to happen or result as a natural growth, addition, etc.
to be added as a matter of periodic gain or advantage, as interest on money.
Law. to become a present and enforceable right or demand.
Contemporary Examples

It’s now routine for people to graduate with $200K and even $300K of educational debt, at plus 7% interest, accruing daily.
The Perils of Law School Megan McArdle September 23, 2012

Historical Examples

It is most desirable that these accruing demands should be met without resorting to new loans.
A Compilation of the Messages and Papers of the Presidents, James D. Richardson

In his own pocket he dropped the 85 cents accruing to him by virtue of his chemical knowledge.
The Trimmed Lamp O. Henry

Attempts are constantly made both in the United States and England to take from woman the dower right now accruing to them.
Woman, Church & State Matilda Joslyn Gage

To their thinking, women were occasionally very convenient as being the depositaries of some of the accruing wealth of the world.
Ayala’s Angel Anthony Trollope

Sixty penalties have been reckoned as accruing upon excommunication.
The Mysteries of All Nations James Grant

It does not appear that the accruing interest on this great debt was ever paid out of the revenues of the Empire.
The Turkish Empire, its Growth and Decay Lord Eversley

The only credit I can claim as accruing to me is the glory of commanding troops so valorous.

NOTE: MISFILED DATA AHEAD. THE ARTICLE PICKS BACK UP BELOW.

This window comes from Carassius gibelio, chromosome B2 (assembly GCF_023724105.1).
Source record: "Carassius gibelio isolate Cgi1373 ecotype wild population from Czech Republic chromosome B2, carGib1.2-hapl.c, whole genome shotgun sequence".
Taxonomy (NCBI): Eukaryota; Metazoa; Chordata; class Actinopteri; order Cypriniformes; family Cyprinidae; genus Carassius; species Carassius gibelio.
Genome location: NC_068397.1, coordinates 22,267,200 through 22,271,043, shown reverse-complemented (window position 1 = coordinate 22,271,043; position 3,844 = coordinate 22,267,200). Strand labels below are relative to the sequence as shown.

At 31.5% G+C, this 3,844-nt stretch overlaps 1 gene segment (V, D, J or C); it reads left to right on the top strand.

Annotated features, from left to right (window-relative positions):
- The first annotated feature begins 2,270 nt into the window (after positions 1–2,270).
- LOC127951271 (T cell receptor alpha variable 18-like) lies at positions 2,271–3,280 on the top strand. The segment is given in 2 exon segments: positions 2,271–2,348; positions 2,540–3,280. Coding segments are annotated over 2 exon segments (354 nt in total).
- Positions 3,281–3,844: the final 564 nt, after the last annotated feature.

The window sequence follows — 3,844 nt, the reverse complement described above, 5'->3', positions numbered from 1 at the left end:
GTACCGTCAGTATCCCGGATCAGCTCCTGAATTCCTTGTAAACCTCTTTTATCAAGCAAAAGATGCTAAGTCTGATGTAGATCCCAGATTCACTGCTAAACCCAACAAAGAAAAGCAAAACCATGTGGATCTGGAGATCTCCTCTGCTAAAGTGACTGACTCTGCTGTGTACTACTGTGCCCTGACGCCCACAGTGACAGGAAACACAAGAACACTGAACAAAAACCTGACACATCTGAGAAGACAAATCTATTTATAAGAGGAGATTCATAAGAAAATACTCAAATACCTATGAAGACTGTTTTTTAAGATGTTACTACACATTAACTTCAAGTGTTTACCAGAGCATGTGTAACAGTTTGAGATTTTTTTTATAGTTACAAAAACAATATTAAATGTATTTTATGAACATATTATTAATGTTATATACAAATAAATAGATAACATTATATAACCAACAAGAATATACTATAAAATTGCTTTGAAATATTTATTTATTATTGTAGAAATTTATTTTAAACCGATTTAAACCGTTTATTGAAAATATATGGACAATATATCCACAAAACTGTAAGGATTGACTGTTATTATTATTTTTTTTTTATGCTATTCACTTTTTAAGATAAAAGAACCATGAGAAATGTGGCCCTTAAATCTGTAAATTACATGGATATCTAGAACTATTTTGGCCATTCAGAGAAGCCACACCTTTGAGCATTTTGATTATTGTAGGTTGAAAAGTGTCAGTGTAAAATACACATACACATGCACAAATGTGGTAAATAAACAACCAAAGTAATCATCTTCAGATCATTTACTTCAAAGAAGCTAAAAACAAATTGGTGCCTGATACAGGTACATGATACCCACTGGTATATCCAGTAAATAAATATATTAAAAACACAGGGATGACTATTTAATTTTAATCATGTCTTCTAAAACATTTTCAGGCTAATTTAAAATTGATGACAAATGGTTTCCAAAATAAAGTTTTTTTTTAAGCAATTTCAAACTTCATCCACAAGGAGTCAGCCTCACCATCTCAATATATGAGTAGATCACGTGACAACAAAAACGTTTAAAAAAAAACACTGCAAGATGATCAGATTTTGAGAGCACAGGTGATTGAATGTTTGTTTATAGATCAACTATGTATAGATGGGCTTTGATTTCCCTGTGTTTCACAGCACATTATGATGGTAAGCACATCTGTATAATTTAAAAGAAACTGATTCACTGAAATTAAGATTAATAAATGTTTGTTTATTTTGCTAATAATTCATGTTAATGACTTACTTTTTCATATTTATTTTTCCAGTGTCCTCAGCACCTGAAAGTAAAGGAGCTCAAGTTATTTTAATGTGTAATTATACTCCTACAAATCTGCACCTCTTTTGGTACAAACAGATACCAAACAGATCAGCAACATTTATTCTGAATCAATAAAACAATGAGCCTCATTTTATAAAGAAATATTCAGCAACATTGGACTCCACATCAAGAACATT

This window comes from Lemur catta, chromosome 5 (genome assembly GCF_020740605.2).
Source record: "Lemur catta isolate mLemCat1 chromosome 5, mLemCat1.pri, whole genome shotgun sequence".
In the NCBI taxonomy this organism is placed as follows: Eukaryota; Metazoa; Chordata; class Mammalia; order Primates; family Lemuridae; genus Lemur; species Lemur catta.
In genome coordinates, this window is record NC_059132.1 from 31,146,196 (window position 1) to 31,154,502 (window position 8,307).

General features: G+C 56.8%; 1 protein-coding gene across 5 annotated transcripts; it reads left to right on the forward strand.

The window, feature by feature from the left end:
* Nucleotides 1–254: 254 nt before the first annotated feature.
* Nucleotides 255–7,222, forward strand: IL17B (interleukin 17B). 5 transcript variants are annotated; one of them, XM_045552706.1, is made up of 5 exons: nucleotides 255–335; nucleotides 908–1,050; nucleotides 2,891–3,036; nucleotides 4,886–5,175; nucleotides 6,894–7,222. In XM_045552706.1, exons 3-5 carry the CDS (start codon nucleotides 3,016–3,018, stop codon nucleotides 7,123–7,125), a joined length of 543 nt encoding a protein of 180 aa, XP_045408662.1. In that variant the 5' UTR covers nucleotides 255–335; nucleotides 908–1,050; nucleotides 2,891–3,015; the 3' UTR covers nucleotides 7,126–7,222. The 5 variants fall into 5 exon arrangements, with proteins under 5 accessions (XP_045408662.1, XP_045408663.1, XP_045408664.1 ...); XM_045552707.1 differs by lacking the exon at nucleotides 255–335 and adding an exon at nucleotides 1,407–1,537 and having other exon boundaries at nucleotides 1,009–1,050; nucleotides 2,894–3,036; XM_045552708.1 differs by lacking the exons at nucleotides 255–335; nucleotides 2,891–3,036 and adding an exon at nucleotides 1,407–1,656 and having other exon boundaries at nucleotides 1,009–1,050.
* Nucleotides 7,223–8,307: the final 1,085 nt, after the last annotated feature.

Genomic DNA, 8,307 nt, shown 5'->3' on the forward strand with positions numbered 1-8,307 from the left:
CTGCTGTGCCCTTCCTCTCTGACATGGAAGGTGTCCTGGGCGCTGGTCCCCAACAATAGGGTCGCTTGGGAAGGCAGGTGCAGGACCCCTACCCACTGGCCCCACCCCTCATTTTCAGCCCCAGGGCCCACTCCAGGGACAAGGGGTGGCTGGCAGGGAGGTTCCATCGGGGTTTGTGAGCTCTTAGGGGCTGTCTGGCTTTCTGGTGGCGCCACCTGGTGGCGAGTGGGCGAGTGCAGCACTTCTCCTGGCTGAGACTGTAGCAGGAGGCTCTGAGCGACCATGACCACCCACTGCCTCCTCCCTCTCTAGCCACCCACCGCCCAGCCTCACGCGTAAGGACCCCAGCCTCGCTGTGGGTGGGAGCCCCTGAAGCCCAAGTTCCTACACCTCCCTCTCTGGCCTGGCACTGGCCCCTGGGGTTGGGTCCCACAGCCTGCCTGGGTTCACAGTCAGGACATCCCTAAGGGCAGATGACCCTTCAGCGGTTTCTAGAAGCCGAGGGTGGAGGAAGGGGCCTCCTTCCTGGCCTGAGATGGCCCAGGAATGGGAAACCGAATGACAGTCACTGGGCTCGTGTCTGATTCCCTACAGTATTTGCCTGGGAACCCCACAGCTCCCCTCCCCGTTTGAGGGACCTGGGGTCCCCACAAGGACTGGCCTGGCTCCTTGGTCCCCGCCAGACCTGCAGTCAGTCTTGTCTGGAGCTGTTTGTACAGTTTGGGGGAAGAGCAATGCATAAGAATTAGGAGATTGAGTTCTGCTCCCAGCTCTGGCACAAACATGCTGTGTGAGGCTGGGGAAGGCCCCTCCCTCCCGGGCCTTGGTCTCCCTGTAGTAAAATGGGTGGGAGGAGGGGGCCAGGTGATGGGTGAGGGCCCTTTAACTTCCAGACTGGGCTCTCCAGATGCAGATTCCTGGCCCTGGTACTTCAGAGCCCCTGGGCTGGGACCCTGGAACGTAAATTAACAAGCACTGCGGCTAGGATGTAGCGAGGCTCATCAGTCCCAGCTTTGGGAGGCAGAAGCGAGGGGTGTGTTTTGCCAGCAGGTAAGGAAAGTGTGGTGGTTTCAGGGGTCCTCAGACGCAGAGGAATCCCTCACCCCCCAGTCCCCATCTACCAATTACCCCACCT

Famous Firesides of French Canada Mary Wilson Alloway

During the first two or three years the accruing dividends were invested in fruit lands in Jamaica and everything went well.
The History of Cuba, vol. 5 Willis Fletcher Johnson

Money left by deceased prisoners, or accruing from the sale of their effects, will be placed in the Prison Fund.
Martyria Augustus C. Hamlin

verb (intransitive) -crues, -cruing, -crued
to increase by growth or addition, esp (of capital) to increase by periodic addition of interest
(often foll by to) to fall naturally (to); come into the possession (of); result (for)
(law) (of a right or demand) to become capable of being enforced

mid-15c., from Old French acreue “growth, increase, what has grown,” fem. of acreu, past participle of acreistre (Modern French accroître) “to increase,” from Latin accrescere (see accretion). Related: Accrued; accruing. Apparently a verb from a French noun because there is no English verb to go with it until much later, unless the record is defective.

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